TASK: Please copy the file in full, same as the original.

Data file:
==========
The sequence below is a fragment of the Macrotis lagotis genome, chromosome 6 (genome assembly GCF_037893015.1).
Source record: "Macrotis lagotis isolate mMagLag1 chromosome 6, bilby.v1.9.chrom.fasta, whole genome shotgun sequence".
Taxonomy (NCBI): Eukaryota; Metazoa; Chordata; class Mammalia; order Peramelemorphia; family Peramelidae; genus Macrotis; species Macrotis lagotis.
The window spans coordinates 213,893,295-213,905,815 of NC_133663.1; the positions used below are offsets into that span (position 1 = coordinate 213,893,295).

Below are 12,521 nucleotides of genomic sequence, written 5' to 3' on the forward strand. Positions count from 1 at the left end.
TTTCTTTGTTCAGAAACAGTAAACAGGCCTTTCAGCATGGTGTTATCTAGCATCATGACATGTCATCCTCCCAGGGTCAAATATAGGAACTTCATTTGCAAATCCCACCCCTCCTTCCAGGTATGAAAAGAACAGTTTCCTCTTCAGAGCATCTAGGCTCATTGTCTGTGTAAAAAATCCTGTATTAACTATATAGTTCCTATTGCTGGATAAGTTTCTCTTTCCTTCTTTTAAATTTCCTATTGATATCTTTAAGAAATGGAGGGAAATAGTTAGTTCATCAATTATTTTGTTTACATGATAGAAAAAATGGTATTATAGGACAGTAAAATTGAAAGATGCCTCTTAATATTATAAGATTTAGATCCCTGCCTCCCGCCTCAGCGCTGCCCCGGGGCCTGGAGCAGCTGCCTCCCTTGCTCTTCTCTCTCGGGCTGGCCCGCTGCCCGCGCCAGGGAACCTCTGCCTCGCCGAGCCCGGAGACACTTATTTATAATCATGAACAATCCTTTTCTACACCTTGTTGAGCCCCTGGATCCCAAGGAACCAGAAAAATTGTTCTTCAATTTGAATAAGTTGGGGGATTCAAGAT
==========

The sequence below is a fragment of the Macrotis lagotis genome, chromosome 6 (genome assembly GCF_037893015.1).
Source record: "Macrotis lagotis isolate mMagLag1 chromosome 6, bilby.v1.9.chrom.fasta, whole genome shotgun sequence".
Taxonomy (NCBI): Eukaryota; Metazoa; Chordata; class Mammalia; order Peramelemorphia; family Peramelidae; genus Macrotis; species Macrotis lagotis.
The window spans coordinates 213,893,295-213,905,815 of NC_133663.1; the positions used below are offsets into that span (position 1 = coordinate 213,893,295).

Below are 12,521 nucleotides of genomic sequence, written 5' to 3' on the forward strand. Positions count from 1 at the left end.
TTTCTTTGTTCAGAAACAGTAAACAGGCCTTTCAGCATGGTGTTATCTAGCATCATGACATGTCATCCTCCCAGGGTCAAATATAGGAACTTCATTTGCAAATCCCACCCCTCCTTCCAGGTATGAAAAGAACAGTTTCCTCTTCAGAGCATCTAGGCTCATTGTCTGTGTAAAAAATCCTGTATTAACTATATAGTTCCTATTGCTGGATAAGTTTCTCTTTCCTTCTTTTAAATTTCCTATTGATATCTTTAAGAAATGGAGGGAAATAGTTAGTTCATCAATTATTTTGTTTACATGATAGAAAAAATGGTATTATAGGACAGTAAAATTGAAAGATGCCTCTTAATATTATAAGATTTAGATCCCTGCCTCCCGCCTCAGCGCTGCCCCGGGGCCTGGAGCAGCTGCCTCCCTTGCTCTTCTCTCTCGGGCTGGCCCGCTGCCCGCGCCAGGGAACCTCTGCCTCGCCGAGCCCGGAGACACTTATTTATAATCATGAACAATCCTTTTCTACACCTTGTTGAGCCCCTGGATCCCAAGGAACCAGAAAAATTGTTCTTCAATTTGAATAAGTTGGGGGATTCAAGAT